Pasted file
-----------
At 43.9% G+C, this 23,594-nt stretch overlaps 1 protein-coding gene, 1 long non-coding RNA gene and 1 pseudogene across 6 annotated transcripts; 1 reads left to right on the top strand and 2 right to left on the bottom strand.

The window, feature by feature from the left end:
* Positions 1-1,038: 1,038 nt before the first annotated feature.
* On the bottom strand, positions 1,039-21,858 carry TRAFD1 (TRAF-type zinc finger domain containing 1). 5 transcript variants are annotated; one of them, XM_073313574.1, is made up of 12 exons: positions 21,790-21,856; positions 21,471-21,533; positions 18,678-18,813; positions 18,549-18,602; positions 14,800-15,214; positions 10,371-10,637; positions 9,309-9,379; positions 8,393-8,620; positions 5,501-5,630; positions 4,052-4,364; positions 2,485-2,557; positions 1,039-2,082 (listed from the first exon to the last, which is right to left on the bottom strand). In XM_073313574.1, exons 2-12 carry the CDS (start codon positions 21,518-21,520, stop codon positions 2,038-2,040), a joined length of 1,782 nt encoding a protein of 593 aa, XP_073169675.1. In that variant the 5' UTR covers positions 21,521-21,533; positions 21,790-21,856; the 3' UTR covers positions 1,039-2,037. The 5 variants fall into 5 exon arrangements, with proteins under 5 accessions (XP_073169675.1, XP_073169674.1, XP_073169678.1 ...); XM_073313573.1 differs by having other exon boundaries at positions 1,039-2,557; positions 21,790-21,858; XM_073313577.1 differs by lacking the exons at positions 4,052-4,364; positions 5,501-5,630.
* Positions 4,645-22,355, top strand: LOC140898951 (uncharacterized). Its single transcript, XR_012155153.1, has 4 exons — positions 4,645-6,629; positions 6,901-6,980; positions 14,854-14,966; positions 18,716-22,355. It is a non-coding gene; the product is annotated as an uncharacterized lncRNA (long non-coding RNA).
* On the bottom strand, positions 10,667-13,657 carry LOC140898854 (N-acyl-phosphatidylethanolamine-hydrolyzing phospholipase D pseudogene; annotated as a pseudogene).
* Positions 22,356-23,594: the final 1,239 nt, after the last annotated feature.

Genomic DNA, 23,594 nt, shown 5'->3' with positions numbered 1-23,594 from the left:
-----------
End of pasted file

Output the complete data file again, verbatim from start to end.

At 43.9% G+C, this 23,594-nt stretch overlaps 1 protein-coding gene, 1 long non-coding RNA gene and 1 pseudogene across 6 annotated transcripts; 1 reads left to right on the top strand and 2 right to left on the bottom strand.

The window, feature by feature from the left end:
* Positions 1-1,038: 1,038 nt before the first annotated feature.
* On the bottom strand, positions 1,039-21,858 carry TRAFD1 (TRAF-type zinc finger domain containing 1). 5 transcript variants are annotated; one of them, XM_073313574.1, is made up of 12 exons: positions 21,790-21,856; positions 21,471-21,533; positions 18,678-18,813; positions 18,549-18,602; positions 14,800-15,214; positions 10,371-10,637; positions 9,309-9,379; positions 8,393-8,620; positions 5,501-5,630; positions 4,052-4,364; positions 2,485-2,557; positions 1,039-2,082 (listed from the first exon to the last, which is right to left on the bottom strand). In XM_073313574.1, exons 2-12 carry the CDS (start codon positions 21,518-21,520, stop codon positions 2,038-2,040), a joined length of 1,782 nt encoding a protein of 593 aa, XP_073169675.1. In that variant the 5' UTR covers positions 21,521-21,533; positions 21,790-21,856; the 3' UTR covers positions 1,039-2,037. The 5 variants fall into 5 exon arrangements, with proteins under 5 accessions (XP_073169675.1, XP_073169674.1, XP_073169678.1 ...); XM_073313573.1 differs by having other exon boundaries at positions 1,039-2,557; positions 21,790-21,858; XM_073313577.1 differs by lacking the exons at positions 4,052-4,364; positions 5,501-5,630.
* Positions 4,645-22,355, top strand: LOC140898951 (uncharacterized). Its single transcript, XR_012155153.1, has 4 exons — positions 4,645-6,629; positions 6,901-6,980; positions 14,854-14,966; positions 18,716-22,355. It is a non-coding gene; the product is annotated as an uncharacterized lncRNA (long non-coding RNA).
* On the bottom strand, positions 10,667-13,657 carry LOC140898854 (N-acyl-phosphatidylethanolamine-hydrolyzing phospholipase D pseudogene; annotated as a pseudogene).
* Positions 22,356-23,594: the final 1,239 nt, after the last annotated feature.

Genomic DNA, 23,594 nt, shown 5'->3' with positions numbered 1-23,594 from the left: